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book review

Jodi PicoultDavid Levenson/The Associated Press

Jodi Picoult has written many books, 19, by my count, making The Storyteller No. 20. Although her books might, at times, seem formulaic, they usually deal with controversial and complicated big issues – school shootings in 19 Minutes, an autistic boy accused of murder in House Rules, a child conceived to be her sister's organ-donor in My Sister's Keeper. Picoult's style rarely wavers: straight-shooting, fast-paced sentences, plenty of arcs and climaxes, and quick, witty dialogue that refuses to skirt the issues. Picoult never shies away from controversy, and if only for this reason, I find her work compelling.

In The Storyteller, Picoult looks at the huge, raw wound the Holocaust left behind. She looks at how and why and if we should forgive the mass murderers.

And, although there is a love story or two in The Storyteller, the novel is weightier than the usual popular mainstream book. The love connections are not the point of the plot. Instead, Picoult focuses on the philosophical questions raised and the differing points of view she presents. From small-town America and back to Auschwitz, she questions our ability to forgive. She stares hard at guilt. She examines survivors and victims and murderers. This is a relentlessly challenging book, with an emotional impact like a punch to the gut. The Storyteller, I think, may be Picoult's best and most complicated work.

The Storyteller begins with a fairy tale – the Grimm kind, with blood and gore – about a vampire-like beast called the "upior," who terrorizes a baker and his little girl, and the entire town. The fairy tale weaves in an out of what is happening in the present to Sage Singer, a young American baker, as she works through the pain of losing her mother and father. In the grief therapy sessions she attends, Sage meets Josef Weber, a kindly old German man. Their relationship is fraught from the start as we discover that Josef was an SS Nazi guard at Auschwitz. He confesses to Sage and, surprisingly, begs her to kill him. Sage tells a friend: "He thinks that if I kill him, biblical justice will be served and a karmic debt will be erased, a Jew taking the life of the man who took the life of other Jews." Of course, the plot is more complicated than this makes it sound, but I don't want to give too much away.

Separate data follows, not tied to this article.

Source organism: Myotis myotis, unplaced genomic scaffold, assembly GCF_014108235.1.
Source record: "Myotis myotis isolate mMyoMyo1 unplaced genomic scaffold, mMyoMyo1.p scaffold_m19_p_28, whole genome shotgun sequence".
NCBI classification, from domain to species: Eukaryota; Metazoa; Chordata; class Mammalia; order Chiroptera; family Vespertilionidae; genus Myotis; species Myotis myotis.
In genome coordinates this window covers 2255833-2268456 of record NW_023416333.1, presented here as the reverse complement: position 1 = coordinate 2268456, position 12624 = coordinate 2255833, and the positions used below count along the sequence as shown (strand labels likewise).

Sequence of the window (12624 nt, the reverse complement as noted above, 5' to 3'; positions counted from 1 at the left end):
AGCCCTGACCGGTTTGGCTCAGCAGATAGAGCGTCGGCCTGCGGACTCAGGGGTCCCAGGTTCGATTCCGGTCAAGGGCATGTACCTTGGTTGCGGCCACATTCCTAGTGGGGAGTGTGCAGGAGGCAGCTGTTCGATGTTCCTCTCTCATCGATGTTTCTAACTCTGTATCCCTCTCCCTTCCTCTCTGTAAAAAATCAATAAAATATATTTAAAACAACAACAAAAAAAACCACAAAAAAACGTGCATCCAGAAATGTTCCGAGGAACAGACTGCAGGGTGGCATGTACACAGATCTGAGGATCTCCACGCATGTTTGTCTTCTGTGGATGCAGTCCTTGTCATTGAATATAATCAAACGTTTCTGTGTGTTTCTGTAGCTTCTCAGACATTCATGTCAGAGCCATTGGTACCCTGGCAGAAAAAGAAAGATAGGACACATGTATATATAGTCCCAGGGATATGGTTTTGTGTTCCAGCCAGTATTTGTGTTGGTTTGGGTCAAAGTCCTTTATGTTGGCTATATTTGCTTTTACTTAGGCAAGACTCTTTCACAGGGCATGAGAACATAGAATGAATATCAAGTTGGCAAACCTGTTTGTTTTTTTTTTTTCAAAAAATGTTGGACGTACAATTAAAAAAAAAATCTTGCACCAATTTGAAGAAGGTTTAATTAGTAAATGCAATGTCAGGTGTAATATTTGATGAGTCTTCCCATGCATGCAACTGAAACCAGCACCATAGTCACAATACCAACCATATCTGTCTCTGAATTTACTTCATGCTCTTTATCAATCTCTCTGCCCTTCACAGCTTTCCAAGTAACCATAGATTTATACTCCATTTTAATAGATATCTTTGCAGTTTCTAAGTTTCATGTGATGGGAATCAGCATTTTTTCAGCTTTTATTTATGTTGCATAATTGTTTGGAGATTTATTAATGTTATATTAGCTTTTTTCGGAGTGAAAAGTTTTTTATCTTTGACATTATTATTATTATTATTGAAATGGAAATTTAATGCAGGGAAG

Sage is shocked, and goes to the authorities. Leo Stein, a U.S. Department of Justice agent who investigates and is sometimes able to convict now-elderly Nazis, becomes Sage's love interest as well as a Nazi-hunter. There are philosophical discussions between Sage and Josef on the nature of guilt, on forgiveness, on murder, on revenge. Leo tells Sage: "I'd like to think that maybe the next person who is about to do something horrific – the soldier who is given an order to commit a crime against humanity – will remember that press release about the Nazi who was caught, even at age ninety-five … [and know that someone] will hunt him down for the rest of his life, too, no matter how far he runs."

Part II is Minka's story. Minka, Sage's grandmother, is a Holocaust survivor. Over more than 150 pages, Picoult shows us the life of a young Jewish girl growing up happily in Poland, then being sent to the ghettos and, eventually, forced onto a train to Auschwitz. It is heart-breaking, and even the blood-thirsty upior in the fairy tale pales beside the horror of it.

Picoult does not flinch from describing the Holocaust. Dashes of colour – blood red, wedding white – stand out against the grey: "That day as we passed, a new group of prisoners was being belched out of one of the cars. They stood like we had on the platform, carrying their belongings, yelling out the names of loved ones. Suddenly, we saw her. She was dressed from head to toe in white silk. On her head, a veil streamed out behind her in the cold wind. … The rest of us women all stopped, riveted by this sight … a bride, ripped from her own wedding, separated from her groom, and put on a transport to Auschwitz."

Picoult presents Minka's story starkly and vividly. This section of the novel heightens the complicated themes Picoult raises, and reinforces the point that life is not black and white, that there are no easy answers. In the long run, the questions of guilt and forgiveness Picoult raises are too complicated for Sage to answer. But the fact that Picoult attempts to face them head-on, and to get her readers to contemplate them, is admirable.

Michelle Berry has published seven books. Her backlist will be available in print and e-book this May.